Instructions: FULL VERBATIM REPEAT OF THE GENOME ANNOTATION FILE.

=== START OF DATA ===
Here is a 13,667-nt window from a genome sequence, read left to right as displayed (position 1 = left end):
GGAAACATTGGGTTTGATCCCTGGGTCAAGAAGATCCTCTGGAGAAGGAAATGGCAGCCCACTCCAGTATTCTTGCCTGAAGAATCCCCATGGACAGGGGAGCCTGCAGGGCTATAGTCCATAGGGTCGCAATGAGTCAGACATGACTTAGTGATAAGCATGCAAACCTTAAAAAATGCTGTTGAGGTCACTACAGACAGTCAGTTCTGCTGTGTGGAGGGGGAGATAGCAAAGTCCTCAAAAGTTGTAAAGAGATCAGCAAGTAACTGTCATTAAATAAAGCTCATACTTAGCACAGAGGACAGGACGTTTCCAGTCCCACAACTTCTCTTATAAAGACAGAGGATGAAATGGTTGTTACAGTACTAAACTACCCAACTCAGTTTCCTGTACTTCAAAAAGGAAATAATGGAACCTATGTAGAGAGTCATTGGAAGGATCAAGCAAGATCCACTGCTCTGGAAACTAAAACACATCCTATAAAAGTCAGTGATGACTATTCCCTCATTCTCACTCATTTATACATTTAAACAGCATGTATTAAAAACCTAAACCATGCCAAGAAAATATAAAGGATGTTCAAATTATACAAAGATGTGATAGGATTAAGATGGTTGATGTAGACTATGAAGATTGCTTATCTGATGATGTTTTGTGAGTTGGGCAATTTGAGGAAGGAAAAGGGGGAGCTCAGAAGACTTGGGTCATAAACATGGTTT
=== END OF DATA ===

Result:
Here is a 13,667-nt window from a genome sequence, read left to right as displayed (position 1 = left end):
GGAAACATTGGGTTTGATCCCTGGGTCAAGAAGATCCTCTGGAGAAGGAAATGGCAGCCCACTCCAGTATTCTTGCCTGAAGAATCCCCATGGACAGGGGAGCCTGCAGGGCTATAGTCCATAGGGTCGCAATGAGTCAGACATGACTTAGTGATAAGCATGCAAACCTTAAAAAATGCTGTTGAGGTCACTACAGACAGTCAGTTCTGCTGTGTGGAGGGGGAGATAGCAAAGTCCTCAAAAGTTGTAAAGAGATCAGCAAGTAACTGTCATTAAATAAAGCTCATACTTAGCACAGAGGACAGGACGTTTCCAGTCCCACAACTTCTCTTATAAAGACAGAGGATGAAATGGTTGTTACAGTACTAAACTACCCAACTCAGTTTCCTGTACTTCAAAAAGGAAATAATGGAACCTATGTAGAGAGTCATTGGAAGGATCAAGCAAGATCCACTGCTCTGGAAACTAAAACACATCCTATAAAAGTCAGTGATGACTATTCCCTCATTCTCACTCATTTATACATTTAAACAGCATGTATTAAAAACCTAAACCATGCCAAGAAAATATAAAGGATGTTCAAATTATACAAAGATGTGATAGGATTAAGATGGTTGATGTAGACTATGAAGATTGCTTATCTGATGATGTTTTGTGAGTTGGGCAATTTGAGGAAGGAAAAGGGGGAGCTCAGAAGACTTGGGTCATAAACATGGTTT